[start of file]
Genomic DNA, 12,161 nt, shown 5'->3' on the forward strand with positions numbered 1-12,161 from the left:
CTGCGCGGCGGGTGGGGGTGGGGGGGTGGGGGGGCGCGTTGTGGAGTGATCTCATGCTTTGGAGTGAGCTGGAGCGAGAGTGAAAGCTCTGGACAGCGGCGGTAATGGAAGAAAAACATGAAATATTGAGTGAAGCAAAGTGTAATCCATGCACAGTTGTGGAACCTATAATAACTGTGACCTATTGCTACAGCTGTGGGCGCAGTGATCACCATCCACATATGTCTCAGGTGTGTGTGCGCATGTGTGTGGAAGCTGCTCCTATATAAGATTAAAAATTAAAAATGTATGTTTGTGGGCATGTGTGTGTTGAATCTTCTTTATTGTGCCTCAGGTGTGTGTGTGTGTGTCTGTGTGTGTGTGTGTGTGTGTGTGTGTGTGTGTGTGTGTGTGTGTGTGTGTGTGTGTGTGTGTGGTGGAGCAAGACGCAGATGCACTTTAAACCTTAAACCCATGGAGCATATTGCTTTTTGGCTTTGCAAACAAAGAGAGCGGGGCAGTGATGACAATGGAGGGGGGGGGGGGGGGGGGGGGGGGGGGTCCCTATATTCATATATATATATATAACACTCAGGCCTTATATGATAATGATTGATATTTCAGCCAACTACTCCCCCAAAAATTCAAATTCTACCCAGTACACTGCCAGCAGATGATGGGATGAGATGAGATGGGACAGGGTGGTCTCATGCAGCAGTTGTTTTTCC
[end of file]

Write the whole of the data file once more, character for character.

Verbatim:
Genomic DNA, 12,161 nt, shown 5'->3' on the forward strand with positions numbered 1-12,161 from the left:
CTGCGCGGCGGGTGGGGGTGGGGGGGTGGGGGGGCGCGTTGTGGAGTGATCTCATGCTTTGGAGTGAGCTGGAGCGAGAGTGAAAGCTCTGGACAGCGGCGGTAATGGAAGAAAAACATGAAATATTGAGTGAAGCAAAGTGTAATCCATGCACAGTTGTGGAACCTATAATAACTGTGACCTATTGCTACAGCTGTGGGCGCAGTGATCACCATCCACATATGTCTCAGGTGTGTGTGCGCATGTGTGTGGAAGCTGCTCCTATATAAGATTAAAAATTAAAAATGTATGTTTGTGGGCATGTGTGTGTTGAATCTTCTTTATTGTGCCTCAGGTGTGTGTGTGTGTGTCTGTGTGTGTGTGTGTGTGTGTGTGTGTGTGTGTGTGTGTGTGTGTGTGTGTGTGTGTGTGTGTGGTGGAGCAAGACGCAGATGCACTTTAAACCTTAAACCCATGGAGCATATTGCTTTTTGGCTTTGCAAACAAAGAGAGCGGGGCAGTGATGACAATGGAGGGGGGGGGGGGGGGGGGGGGGGGGGGTCCCTATATTCATATATATATATATAACACTCAGGCCTTATATGATAATGATTGATATTTCAGCCAACTACTCCCCCAAAAATTCAAATTCTACCCAGTACACTGCCAGCAGATGATGGGATGAGATGAGATGGGACAGGGTGGTCTCATGCAGCAGTTGTTTTTCC